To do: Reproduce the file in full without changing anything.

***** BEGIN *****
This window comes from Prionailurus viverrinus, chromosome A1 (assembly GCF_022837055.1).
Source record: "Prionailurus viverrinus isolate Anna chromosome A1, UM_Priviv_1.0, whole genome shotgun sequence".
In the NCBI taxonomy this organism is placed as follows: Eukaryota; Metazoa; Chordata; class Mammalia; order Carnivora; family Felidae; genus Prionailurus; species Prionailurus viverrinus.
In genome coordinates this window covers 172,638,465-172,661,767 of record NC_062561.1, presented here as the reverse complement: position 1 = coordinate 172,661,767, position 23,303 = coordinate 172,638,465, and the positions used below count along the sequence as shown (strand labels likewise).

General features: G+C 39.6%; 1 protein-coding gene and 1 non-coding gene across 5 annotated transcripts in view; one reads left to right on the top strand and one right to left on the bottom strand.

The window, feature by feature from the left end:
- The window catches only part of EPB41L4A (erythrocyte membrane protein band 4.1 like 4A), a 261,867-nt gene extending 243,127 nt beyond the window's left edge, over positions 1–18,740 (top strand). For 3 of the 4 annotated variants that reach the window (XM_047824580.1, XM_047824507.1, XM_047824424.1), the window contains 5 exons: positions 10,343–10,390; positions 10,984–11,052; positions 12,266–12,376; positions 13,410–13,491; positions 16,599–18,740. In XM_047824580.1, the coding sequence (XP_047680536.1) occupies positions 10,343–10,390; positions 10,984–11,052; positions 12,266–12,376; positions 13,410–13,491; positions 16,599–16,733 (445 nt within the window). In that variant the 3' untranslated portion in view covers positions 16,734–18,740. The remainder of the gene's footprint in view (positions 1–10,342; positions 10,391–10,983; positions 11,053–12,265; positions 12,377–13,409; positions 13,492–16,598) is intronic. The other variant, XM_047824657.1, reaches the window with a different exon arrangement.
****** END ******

This window comes from Prionailurus viverrinus, chromosome A1 (assembly GCF_022837055.1).
Source record: "Prionailurus viverrinus isolate Anna chromosome A1, UM_Priviv_1.0, whole genome shotgun sequence".
In the NCBI taxonomy this organism is placed as follows: Eukaryota; Metazoa; Chordata; class Mammalia; order Carnivora; family Felidae; genus Prionailurus; species Prionailurus viverrinus.
In genome coordinates this window covers 172,638,465-172,661,767 of record NC_062561.1, presented here as the reverse complement: position 1 = coordinate 172,661,767, position 23,303 = coordinate 172,638,465, and the positions used below count along the sequence as shown (strand labels likewise).

General features: G+C 39.6%; 1 protein-coding gene and 1 non-coding gene across 5 annotated transcripts in view; one reads left to right on the top strand and one right to left on the bottom strand.

The window, feature by feature from the left end:
- The window catches only part of EPB41L4A (erythrocyte membrane protein band 4.1 like 4A), a 261,867-nt gene extending 243,127 nt beyond the window's left edge, over positions 1–18,740 (top strand). For 3 of the 4 annotated variants that reach the window (XM_047824580.1, XM_047824507.1, XM_047824424.1), the window contains 5 exons: positions 10,343–10,390; positions 10,984–11,052; positions 12,266–12,376; positions 13,410–13,491; positions 16,599–18,740. In XM_047824580.1, the coding sequence (XP_047680536.1) occupies positions 10,343–10,390; positions 10,984–11,052; positions 12,266–12,376; positions 13,410–13,491; positions 16,599–16,733 (445 nt within the window). In that variant the 3' untranslated portion in view covers positions 16,734–18,740. The remainder of the gene's footprint in view (positions 1–10,342; positions 10,391–10,983; positions 11,053–12,265; positions 12,377–13,409; positions 13,492–16,598) is intronic. The other variant, XM_047824657.1, reaches the window with a different exon arrangement.